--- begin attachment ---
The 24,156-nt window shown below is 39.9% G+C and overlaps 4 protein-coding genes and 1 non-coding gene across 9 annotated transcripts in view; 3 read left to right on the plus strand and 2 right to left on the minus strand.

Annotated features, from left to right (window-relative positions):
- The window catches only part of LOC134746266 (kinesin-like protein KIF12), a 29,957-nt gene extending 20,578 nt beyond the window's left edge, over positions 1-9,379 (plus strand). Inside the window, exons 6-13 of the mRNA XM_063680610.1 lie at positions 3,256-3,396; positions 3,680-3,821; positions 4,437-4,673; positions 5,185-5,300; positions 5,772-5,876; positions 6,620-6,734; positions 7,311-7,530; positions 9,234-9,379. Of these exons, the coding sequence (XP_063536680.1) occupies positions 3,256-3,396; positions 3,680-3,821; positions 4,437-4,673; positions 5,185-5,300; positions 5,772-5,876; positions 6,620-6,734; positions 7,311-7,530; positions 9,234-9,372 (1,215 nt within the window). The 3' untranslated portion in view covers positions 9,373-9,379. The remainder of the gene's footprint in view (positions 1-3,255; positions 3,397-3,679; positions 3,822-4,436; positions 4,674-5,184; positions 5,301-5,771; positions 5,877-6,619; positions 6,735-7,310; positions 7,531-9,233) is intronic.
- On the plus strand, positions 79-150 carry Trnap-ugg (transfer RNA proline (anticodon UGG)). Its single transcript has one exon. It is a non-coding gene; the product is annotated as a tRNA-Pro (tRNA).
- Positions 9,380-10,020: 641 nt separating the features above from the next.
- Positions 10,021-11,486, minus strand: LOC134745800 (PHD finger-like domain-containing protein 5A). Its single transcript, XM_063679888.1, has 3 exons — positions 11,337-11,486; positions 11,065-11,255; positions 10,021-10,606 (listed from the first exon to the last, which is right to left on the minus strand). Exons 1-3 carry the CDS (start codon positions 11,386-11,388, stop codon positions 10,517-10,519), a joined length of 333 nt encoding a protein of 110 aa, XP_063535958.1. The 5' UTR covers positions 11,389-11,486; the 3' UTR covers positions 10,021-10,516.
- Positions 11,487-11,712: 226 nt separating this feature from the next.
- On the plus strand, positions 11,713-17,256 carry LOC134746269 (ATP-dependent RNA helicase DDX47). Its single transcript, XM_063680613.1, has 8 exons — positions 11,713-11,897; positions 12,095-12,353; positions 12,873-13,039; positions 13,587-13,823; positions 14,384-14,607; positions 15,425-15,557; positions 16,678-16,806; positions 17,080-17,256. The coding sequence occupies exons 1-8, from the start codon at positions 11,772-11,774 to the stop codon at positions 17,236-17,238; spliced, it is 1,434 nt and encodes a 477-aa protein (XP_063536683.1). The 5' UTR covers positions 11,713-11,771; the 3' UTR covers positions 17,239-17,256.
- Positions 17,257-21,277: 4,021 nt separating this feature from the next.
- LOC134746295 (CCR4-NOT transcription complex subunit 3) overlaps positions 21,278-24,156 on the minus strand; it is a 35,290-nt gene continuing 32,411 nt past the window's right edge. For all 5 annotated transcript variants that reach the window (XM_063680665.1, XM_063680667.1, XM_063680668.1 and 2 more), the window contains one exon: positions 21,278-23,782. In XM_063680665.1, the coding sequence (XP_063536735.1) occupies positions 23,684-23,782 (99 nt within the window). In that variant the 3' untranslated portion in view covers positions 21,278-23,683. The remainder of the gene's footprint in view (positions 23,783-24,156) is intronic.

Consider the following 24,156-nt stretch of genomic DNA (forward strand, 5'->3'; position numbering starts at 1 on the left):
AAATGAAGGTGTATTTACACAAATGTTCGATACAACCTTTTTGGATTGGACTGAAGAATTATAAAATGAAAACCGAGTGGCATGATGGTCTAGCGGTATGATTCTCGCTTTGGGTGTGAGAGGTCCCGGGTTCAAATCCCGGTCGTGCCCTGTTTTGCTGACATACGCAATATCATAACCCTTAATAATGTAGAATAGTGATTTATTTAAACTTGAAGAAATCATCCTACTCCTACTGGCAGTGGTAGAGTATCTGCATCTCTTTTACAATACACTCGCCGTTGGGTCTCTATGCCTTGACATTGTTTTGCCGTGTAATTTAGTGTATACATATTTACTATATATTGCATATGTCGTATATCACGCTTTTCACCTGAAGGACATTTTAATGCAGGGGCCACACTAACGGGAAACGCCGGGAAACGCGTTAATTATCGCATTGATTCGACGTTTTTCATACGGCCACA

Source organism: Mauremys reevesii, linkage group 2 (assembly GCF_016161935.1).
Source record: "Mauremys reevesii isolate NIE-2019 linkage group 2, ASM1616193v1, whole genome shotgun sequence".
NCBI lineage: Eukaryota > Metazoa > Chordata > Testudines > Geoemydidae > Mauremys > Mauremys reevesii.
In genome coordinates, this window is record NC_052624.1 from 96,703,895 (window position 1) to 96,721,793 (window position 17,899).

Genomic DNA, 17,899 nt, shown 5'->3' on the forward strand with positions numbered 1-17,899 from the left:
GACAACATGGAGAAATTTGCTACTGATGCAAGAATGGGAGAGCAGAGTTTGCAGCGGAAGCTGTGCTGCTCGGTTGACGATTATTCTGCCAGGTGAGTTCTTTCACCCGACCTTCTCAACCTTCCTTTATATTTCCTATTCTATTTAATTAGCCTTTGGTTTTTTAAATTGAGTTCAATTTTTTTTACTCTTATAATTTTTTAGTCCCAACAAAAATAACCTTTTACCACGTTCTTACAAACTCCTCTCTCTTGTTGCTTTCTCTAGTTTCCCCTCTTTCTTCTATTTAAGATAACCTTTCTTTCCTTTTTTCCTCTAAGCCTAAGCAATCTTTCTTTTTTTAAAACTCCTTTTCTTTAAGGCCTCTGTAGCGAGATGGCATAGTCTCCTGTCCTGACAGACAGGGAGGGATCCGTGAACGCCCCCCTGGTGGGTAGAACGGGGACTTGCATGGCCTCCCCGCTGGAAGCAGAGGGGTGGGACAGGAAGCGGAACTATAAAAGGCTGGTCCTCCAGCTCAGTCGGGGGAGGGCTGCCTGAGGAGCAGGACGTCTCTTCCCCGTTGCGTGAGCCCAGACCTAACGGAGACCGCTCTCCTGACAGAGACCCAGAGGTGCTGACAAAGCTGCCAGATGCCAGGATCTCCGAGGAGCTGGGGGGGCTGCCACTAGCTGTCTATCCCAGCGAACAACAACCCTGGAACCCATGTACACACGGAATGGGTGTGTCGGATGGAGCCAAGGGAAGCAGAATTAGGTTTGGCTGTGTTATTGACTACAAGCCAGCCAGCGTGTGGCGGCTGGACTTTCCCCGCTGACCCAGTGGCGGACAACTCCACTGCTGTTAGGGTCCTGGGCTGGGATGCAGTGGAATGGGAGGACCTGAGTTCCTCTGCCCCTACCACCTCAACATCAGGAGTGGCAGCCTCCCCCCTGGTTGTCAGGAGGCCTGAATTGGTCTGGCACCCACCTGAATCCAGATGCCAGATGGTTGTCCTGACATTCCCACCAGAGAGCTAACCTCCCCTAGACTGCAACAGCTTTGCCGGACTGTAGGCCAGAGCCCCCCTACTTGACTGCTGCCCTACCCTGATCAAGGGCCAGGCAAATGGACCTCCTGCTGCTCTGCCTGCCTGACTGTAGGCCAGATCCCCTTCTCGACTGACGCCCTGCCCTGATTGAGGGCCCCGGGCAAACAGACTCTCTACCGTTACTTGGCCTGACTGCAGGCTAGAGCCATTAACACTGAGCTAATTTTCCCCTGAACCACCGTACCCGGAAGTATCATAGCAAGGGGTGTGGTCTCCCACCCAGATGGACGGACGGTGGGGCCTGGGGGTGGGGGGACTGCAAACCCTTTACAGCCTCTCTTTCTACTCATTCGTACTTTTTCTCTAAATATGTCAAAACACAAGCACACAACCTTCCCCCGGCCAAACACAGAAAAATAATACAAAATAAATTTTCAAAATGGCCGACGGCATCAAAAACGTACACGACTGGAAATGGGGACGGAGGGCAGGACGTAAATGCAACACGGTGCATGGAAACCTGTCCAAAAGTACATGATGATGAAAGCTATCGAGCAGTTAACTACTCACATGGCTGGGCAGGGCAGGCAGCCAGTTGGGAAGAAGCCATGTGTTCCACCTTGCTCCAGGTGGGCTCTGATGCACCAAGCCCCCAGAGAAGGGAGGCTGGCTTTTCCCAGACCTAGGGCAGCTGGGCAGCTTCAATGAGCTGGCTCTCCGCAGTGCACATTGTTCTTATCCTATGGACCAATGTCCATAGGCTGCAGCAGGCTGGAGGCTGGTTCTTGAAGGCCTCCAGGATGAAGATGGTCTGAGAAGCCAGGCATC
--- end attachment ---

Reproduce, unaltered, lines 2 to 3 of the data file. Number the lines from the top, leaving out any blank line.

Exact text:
Annotated features, from left to right (window-relative positions):
- The window catches only part of LOC134746266 (kinesin-like protein KIF12), a 29,957-nt gene extending 20,578 nt beyond the window's left edge, over positions 1-9,379 (plus strand). Inside the window, exons 6-13 of the mRNA XM_063680610.1 lie at positions 3,256-3,396; positions 3,680-3,821; positions 4,437-4,673; positions 5,185-5,300; positions 5,772-5,876; positions 6,620-6,734; positions 7,311-7,530; positions 9,234-9,379. Of these exons, the coding sequence (XP_063536680.1) occupies positions 3,256-3,396; positions 3,680-3,821; positions 4,437-4,673; positions 5,185-5,300; positions 5,772-5,876; positions 6,620-6,734; positions 7,311-7,530; positions 9,234-9,372 (1,215 nt within the window). The 3' untranslated portion in view covers positions 9,373-9,379. The remainder of the gene's footprint in view (positions 1-3,255; positions 3,397-3,679; positions 3,822-4,436; positions 4,674-5,184; positions 5,301-5,771; positions 5,877-6,619; positions 6,735-7,310; positions 7,531-9,233) is intronic.